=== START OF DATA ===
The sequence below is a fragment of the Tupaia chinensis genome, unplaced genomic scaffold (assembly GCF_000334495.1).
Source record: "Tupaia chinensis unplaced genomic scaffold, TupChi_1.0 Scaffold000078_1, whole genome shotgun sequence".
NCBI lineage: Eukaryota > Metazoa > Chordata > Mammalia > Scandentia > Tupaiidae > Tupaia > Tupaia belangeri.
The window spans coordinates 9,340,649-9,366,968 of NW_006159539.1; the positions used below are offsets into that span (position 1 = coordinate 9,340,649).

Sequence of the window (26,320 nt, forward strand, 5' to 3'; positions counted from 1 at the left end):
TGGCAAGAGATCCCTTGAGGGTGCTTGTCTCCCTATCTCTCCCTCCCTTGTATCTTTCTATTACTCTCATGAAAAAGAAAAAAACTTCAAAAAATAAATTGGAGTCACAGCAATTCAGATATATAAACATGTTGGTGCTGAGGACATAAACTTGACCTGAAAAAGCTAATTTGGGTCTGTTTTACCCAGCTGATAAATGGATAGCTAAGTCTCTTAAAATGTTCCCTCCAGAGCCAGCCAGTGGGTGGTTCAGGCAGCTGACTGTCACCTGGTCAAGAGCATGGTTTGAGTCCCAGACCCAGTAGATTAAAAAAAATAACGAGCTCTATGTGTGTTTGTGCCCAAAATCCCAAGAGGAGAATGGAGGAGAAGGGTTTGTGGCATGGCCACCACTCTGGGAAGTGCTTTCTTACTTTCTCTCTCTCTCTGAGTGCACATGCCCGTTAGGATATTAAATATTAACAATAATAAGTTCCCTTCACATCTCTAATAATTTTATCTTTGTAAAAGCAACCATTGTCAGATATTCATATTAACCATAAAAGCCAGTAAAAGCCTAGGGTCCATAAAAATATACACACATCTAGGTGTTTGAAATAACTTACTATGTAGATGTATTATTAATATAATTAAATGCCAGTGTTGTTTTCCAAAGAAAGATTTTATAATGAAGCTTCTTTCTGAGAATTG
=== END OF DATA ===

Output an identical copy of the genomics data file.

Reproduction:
The sequence below is a fragment of the Tupaia chinensis genome, unplaced genomic scaffold (assembly GCF_000334495.1).
Source record: "Tupaia chinensis unplaced genomic scaffold, TupChi_1.0 Scaffold000078_1, whole genome shotgun sequence".
NCBI lineage: Eukaryota > Metazoa > Chordata > Mammalia > Scandentia > Tupaiidae > Tupaia > Tupaia belangeri.
The window spans coordinates 9,340,649-9,366,968 of NW_006159539.1; the positions used below are offsets into that span (position 1 = coordinate 9,340,649).

Sequence of the window (26,320 nt, forward strand, 5' to 3'; positions counted from 1 at the left end):
TGGCAAGAGATCCCTTGAGGGTGCTTGTCTCCCTATCTCTCCCTCCCTTGTATCTTTCTATTACTCTCATGAAAAAGAAAAAAACTTCAAAAAATAAATTGGAGTCACAGCAATTCAGATATATAAACATGTTGGTGCTGAGGACATAAACTTGACCTGAAAAAGCTAATTTGGGTCTGTTTTACCCAGCTGATAAATGGATAGCTAAGTCTCTTAAAATGTTCCCTCCAGAGCCAGCCAGTGGGTGGTTCAGGCAGCTGACTGTCACCTGGTCAAGAGCATGGTTTGAGTCCCAGACCCAGTAGATTAAAAAAAATAACGAGCTCTATGTGTGTTTGTGCCCAAAATCCCAAGAGGAGAATGGAGGAGAAGGGTTTGTGGCATGGCCACCACTCTGGGAAGTGCTTTCTTACTTTCTCTCTCTCTCTGAGTGCACATGCCCGTTAGGATATTAAATATTAACAATAATAAGTTCCCTTCACATCTCTAATAATTTTATCTTTGTAAAAGCAACCATTGTCAGATATTCATATTAACCATAAAAGCCAGTAAAAGCCTAGGGTCCATAAAAATATACACACATCTAGGTGTTTGAAATAACTTACTATGTAGATGTATTATTAATATAATTAAATGCCAGTGTTGTTTTCCAAAGAAAGATTTTATAATGAAGCTTCTTTCTGAGAATTG